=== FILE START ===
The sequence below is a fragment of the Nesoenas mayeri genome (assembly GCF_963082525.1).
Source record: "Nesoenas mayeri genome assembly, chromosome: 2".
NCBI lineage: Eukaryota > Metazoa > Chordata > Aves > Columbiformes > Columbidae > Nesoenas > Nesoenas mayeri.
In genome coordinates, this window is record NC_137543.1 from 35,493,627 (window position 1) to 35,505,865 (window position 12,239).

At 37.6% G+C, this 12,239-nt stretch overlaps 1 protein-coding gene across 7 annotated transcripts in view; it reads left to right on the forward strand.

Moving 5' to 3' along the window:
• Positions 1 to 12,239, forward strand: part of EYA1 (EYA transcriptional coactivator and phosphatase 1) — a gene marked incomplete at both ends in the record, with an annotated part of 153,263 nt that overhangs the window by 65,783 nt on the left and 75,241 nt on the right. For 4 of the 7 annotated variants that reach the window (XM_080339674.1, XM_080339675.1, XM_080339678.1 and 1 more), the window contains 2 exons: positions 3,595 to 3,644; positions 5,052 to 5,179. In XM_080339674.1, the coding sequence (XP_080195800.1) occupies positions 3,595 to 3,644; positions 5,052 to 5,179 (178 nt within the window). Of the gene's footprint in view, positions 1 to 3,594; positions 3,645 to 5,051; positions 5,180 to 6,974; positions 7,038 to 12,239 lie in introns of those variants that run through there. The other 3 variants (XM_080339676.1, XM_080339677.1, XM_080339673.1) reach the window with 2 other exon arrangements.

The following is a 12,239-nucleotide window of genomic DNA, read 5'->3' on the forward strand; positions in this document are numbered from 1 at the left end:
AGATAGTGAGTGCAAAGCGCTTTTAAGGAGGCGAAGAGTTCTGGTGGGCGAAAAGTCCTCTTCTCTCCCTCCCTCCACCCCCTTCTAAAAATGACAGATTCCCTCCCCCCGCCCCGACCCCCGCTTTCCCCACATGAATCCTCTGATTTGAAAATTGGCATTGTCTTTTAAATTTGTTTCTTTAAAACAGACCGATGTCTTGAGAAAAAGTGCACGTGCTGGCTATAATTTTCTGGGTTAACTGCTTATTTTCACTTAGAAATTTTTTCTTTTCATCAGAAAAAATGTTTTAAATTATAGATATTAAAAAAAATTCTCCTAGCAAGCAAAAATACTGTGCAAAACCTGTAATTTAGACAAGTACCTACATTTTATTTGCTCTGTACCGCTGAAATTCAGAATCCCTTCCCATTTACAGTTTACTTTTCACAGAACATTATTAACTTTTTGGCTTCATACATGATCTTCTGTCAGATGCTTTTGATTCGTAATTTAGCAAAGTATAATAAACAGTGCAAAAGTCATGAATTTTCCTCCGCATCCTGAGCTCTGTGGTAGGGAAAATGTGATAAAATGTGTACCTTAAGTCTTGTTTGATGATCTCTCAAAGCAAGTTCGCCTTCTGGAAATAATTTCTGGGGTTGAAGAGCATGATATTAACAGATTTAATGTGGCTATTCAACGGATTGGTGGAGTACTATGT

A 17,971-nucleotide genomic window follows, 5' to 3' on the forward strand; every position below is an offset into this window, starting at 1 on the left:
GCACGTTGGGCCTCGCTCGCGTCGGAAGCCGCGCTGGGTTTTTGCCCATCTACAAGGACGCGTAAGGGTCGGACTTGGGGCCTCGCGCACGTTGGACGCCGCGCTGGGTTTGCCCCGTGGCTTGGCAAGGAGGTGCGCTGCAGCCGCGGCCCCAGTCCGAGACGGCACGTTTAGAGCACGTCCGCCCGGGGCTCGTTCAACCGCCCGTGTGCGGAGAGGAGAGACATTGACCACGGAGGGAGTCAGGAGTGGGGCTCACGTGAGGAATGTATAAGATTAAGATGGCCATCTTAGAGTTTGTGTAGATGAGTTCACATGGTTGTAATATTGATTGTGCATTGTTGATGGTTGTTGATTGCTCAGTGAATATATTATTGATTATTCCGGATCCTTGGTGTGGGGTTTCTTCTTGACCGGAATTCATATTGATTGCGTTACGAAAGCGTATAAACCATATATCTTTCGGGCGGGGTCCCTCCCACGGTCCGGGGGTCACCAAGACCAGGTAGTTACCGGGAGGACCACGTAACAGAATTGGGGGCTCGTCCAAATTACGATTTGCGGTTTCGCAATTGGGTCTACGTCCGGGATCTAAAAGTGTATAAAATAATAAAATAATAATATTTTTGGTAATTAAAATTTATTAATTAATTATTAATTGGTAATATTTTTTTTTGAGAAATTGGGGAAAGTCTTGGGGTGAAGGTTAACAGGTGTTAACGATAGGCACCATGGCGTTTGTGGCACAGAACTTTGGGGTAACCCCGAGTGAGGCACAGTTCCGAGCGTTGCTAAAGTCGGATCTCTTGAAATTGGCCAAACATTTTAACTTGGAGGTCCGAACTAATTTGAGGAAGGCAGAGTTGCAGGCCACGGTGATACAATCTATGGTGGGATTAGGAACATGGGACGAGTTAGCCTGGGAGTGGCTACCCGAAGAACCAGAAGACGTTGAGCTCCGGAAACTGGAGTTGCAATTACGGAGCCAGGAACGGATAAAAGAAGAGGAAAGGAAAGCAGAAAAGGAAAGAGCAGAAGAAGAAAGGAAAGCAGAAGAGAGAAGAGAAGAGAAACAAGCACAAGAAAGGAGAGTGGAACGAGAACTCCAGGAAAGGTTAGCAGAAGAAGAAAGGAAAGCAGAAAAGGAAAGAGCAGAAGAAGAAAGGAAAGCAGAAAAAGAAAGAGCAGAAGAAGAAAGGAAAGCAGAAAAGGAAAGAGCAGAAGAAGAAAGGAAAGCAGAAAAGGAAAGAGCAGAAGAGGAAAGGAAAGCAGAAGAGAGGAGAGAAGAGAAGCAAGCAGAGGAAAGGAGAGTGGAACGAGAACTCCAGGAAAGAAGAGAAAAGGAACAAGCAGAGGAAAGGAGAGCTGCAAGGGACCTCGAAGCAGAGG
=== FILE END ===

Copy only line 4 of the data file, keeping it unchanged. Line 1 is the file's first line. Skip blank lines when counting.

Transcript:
In genome coordinates, this window is record NC_137543.1 from 35,493,627 (window position 1) to 35,505,865 (window position 12,239).